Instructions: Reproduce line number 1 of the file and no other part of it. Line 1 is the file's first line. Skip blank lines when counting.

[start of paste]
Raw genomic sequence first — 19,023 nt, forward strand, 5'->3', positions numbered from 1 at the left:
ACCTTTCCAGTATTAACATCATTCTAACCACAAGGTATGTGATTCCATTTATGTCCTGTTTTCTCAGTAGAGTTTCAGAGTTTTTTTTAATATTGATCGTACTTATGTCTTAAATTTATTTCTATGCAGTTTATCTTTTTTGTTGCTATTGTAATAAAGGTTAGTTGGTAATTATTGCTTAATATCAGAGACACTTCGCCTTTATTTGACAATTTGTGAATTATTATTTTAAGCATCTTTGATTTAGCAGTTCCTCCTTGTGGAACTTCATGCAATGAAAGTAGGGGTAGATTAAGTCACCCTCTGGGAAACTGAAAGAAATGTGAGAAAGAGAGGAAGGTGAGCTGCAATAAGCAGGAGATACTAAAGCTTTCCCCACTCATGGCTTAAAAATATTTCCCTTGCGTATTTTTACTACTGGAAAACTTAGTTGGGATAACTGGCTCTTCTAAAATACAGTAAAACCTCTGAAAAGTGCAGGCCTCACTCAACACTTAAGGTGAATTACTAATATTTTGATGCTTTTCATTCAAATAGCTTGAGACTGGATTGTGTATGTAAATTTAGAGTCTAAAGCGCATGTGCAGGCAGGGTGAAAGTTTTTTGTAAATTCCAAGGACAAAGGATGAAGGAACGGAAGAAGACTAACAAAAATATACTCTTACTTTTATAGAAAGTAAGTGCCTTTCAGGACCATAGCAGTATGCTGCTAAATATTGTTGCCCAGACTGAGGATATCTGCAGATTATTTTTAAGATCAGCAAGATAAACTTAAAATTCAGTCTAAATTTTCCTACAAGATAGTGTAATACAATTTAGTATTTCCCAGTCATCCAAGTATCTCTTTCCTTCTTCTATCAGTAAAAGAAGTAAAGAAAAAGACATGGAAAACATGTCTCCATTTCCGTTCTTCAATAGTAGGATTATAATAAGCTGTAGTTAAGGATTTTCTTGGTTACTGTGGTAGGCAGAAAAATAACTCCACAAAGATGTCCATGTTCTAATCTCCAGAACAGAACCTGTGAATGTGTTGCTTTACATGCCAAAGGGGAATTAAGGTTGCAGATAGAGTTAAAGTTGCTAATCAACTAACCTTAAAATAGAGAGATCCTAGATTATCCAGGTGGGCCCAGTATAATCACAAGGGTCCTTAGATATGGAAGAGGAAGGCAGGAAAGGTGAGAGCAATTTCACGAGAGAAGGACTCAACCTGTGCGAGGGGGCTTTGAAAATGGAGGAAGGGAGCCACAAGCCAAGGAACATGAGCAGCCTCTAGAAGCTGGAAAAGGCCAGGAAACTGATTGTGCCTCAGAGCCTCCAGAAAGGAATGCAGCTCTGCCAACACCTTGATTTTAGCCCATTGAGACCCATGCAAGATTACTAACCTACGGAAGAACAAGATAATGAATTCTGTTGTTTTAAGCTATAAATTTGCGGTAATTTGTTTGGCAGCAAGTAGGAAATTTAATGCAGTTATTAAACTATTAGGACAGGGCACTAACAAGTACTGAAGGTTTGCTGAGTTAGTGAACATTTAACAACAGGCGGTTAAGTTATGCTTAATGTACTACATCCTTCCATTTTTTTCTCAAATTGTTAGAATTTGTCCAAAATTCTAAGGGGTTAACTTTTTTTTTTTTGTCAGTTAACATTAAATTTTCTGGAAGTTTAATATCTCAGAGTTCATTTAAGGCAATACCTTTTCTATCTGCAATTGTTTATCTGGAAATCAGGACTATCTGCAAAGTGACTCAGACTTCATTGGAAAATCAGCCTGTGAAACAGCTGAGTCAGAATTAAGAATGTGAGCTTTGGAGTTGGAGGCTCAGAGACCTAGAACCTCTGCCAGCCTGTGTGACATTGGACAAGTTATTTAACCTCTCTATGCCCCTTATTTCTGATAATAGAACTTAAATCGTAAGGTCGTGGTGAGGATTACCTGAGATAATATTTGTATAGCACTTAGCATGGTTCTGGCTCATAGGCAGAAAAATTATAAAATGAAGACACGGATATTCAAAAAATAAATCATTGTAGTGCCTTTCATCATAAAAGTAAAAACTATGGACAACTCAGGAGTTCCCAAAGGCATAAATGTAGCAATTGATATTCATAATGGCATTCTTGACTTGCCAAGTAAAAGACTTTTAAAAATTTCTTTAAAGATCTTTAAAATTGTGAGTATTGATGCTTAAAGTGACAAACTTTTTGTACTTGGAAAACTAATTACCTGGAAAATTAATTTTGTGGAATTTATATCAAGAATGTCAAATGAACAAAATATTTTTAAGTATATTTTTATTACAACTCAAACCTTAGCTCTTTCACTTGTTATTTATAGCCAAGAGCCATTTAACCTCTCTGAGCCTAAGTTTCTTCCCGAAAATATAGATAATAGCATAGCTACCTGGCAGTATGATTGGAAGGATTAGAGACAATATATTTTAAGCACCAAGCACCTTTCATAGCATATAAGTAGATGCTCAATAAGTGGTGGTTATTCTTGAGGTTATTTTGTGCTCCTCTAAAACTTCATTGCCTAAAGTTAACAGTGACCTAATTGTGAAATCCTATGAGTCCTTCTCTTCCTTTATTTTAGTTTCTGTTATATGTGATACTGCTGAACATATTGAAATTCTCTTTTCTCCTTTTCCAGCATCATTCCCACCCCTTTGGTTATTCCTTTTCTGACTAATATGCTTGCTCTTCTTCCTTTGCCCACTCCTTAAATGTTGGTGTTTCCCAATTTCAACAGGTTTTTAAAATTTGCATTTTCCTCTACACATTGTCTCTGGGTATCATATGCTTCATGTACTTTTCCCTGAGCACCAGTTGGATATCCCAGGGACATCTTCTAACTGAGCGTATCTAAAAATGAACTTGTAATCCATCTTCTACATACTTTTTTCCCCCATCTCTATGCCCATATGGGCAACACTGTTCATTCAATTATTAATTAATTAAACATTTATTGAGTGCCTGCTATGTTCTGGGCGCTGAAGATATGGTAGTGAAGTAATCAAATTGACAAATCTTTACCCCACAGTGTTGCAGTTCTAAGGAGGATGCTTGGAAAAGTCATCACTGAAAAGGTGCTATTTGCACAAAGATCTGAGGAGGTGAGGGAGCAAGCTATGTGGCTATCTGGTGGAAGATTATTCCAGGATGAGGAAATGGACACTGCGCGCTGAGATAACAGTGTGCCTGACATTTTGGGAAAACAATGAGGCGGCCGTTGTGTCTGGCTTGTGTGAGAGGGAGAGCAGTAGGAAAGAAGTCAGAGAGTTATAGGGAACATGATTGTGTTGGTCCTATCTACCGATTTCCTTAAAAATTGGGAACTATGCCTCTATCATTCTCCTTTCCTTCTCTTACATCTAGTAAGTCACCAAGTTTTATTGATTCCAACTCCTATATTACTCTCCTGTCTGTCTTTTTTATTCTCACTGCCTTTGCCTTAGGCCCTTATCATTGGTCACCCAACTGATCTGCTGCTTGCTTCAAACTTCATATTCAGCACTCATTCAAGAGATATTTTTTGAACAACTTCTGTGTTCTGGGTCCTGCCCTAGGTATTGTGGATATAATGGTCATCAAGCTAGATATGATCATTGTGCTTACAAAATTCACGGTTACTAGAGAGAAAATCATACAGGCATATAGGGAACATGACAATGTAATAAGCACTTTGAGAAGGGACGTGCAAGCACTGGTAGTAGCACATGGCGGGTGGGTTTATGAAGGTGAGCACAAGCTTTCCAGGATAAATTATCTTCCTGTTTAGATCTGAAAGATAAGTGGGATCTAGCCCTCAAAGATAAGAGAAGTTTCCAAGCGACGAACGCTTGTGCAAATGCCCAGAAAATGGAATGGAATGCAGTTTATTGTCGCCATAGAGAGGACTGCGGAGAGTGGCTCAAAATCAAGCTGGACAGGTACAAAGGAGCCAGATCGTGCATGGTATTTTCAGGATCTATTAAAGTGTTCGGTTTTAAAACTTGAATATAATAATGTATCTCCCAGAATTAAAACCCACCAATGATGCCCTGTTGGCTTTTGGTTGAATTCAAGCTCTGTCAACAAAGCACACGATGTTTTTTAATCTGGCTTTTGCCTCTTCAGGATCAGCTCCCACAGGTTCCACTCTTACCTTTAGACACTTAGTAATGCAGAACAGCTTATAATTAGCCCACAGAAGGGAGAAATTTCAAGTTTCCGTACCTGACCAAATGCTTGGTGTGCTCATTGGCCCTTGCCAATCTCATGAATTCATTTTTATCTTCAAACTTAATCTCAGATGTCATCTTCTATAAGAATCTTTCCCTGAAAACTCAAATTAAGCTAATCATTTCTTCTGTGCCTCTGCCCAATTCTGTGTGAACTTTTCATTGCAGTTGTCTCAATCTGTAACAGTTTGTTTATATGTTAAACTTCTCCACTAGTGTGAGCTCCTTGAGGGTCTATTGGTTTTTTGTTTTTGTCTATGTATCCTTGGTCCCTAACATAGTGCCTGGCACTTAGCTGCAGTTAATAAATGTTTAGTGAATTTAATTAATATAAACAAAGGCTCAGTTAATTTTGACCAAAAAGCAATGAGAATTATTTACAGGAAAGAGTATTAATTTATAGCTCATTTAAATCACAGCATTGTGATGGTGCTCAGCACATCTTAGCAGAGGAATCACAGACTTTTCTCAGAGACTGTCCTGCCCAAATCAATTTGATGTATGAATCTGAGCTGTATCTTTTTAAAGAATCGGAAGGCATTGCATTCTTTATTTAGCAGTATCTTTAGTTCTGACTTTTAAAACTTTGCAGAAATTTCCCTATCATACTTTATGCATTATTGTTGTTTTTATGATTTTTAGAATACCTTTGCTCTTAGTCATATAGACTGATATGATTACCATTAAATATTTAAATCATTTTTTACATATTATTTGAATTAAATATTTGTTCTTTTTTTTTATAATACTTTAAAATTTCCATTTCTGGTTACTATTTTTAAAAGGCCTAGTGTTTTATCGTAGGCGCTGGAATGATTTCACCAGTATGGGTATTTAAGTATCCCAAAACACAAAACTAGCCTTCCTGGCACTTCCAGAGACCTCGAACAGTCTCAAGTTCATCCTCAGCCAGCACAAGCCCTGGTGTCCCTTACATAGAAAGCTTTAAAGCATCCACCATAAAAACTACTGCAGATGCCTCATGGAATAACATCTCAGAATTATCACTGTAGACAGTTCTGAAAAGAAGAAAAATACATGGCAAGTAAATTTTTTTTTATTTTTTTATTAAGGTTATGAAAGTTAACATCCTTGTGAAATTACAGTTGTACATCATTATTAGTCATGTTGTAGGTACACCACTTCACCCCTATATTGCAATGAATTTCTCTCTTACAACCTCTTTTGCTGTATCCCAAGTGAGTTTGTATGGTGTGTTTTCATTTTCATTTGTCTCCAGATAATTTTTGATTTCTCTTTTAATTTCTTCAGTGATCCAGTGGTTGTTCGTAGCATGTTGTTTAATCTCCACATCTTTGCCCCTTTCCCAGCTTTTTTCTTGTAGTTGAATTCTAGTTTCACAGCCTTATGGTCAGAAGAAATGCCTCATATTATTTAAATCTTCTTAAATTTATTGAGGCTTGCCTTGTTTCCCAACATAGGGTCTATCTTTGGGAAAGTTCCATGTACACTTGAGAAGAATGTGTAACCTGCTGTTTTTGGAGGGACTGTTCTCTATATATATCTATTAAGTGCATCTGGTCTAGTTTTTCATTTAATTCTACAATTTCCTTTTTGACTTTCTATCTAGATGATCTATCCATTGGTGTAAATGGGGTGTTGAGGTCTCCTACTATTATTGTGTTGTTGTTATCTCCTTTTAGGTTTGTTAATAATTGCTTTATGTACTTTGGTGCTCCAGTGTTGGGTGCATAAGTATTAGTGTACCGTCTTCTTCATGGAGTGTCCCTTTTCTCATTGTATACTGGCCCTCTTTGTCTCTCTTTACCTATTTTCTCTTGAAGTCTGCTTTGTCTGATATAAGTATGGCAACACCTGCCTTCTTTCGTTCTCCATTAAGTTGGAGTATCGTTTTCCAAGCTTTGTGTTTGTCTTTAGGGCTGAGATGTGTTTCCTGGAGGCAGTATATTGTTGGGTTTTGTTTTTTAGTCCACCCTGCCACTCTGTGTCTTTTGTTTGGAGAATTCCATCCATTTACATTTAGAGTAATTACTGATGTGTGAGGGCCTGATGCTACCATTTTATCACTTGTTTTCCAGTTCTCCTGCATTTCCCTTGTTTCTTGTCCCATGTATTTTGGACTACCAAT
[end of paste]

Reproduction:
Raw genomic sequence first — 19,023 nt, forward strand, 5'->3', positions numbered from 1 at the left: